Her debut novel, The Flame and the Flower, was rejected by agents and hardcover publishers as being too long at 600 pages. Rather than follow the advice of the rejection letters and rewrite the novel, Woodiwiss instead submitted it to paperback publishers. The first publisher on her list, Avon, quickly purchased the novel. Legendary editor Nancy Coffey provided a $1500 advance and arranged for an initial 500,000 print run.[2] The Flame and the Flower was revolutionary, featuring an epic historical romance with a strong heroine and actual sex scenes. This novel, published in 1972, sold over 2.3 million copies in its first four years of publication and is credited with spawning the modern romance genre, becoming the first romance novel "to [follow] the principals into the bedroom."[4][5][6] The success of this novel prompted a new style of writing romance, concentrating primarily on historical fiction tracking the monogamous relationship between helpless heroines and the hero who rescued her, even if he had been the one to place her in danger.[7] The romance novels which followed in her example featured longer plots, more controversial situations and characters, and more intimate and steamy sex scenes.[8]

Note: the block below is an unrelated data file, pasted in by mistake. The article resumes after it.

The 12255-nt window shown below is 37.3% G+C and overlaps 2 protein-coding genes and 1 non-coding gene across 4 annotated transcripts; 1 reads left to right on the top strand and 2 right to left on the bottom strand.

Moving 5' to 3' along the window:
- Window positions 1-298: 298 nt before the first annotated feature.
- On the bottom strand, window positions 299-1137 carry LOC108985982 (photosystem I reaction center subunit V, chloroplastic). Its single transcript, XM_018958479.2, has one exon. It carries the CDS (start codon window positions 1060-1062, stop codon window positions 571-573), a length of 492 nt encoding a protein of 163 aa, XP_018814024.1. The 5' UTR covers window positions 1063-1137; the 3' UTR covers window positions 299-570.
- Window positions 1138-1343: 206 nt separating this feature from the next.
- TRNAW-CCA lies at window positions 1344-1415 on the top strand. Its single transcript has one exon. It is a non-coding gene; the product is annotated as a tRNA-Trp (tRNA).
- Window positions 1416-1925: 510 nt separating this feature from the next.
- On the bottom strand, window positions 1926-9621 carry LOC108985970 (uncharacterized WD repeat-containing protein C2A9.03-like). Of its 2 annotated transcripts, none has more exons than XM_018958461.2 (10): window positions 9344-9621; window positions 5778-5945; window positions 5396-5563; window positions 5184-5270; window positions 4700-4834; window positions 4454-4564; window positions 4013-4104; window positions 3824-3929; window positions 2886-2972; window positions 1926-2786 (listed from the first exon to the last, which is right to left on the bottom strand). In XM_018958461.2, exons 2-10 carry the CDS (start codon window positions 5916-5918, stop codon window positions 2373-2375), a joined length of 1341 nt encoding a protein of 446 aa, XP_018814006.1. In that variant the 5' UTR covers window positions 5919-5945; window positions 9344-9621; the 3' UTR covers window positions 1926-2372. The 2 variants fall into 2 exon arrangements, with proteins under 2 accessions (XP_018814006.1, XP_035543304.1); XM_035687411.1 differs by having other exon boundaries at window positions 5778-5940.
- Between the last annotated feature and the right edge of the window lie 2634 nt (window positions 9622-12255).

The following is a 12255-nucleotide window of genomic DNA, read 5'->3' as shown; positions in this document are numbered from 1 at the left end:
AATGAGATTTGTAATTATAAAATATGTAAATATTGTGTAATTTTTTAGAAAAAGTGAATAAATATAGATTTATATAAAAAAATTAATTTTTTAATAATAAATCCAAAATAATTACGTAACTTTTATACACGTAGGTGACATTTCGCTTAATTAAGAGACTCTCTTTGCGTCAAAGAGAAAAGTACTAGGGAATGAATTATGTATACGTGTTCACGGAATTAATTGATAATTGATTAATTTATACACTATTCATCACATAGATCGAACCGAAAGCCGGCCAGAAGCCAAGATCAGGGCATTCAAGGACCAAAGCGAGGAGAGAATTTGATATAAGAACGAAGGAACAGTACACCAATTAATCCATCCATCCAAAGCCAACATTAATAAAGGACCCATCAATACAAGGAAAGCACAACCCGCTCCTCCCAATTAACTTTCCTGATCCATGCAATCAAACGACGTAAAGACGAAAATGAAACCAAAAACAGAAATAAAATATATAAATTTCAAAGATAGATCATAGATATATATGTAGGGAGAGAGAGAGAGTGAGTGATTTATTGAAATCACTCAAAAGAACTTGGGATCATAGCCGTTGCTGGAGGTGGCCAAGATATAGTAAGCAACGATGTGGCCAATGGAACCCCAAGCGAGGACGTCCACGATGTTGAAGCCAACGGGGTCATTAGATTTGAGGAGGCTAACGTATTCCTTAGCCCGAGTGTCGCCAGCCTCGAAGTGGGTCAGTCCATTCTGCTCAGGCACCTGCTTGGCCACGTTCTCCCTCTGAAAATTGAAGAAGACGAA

Woodiwiss had a direct impact on the career of fellow novelist LaVyrle Spencer. Soon after finding her own success, Woodiwiss read a manuscript written by Spencer, who had yet to earn a publishing contract. Woodiwiss promptly mailed Spencer's novel to her own editor at Avon. The editor purchased the novel, The Fulfillment, beginning Spencer's career.[9] In addition, many modern romance novelists cite Woodiwiss as their inspiration. Julia Quinn remarked that "Woodiwiss made women want to read. She gave them an alternative to Westerns and hard-boiled police procedurals. When I was growing up, I saw my mother and grandmother reading and enjoying romances, and when I was old enough to read them myself, I felt as if I had been admitted into a special sisterhood of reading women."[8][10]

Woodiwiss published twelve best-selling romance novels, with over thirty-six million copies in print.[1] Woodiwiss was known for the quality of her novels rather than the quantity of works she published. She often took four to five years to write a single novel. In some cases, Woodiwiss attributed the lag in publication time to personal and health issues, while in others she confessed to having suffered burnout and needing a rest to recover her interest in writing.[3]

All of her novels were historical romances set in varied backgrounds, including the American Civil War, 18th-century England, or Saxony in the time of William the Conqueror.[2] The heroines of the novels are strong-willed young women with "a spark of life and determination."[3] Woodiwiss describes her novels as "fairy tales. They are an escape for the reader, like an Errol Flynn movie."[2]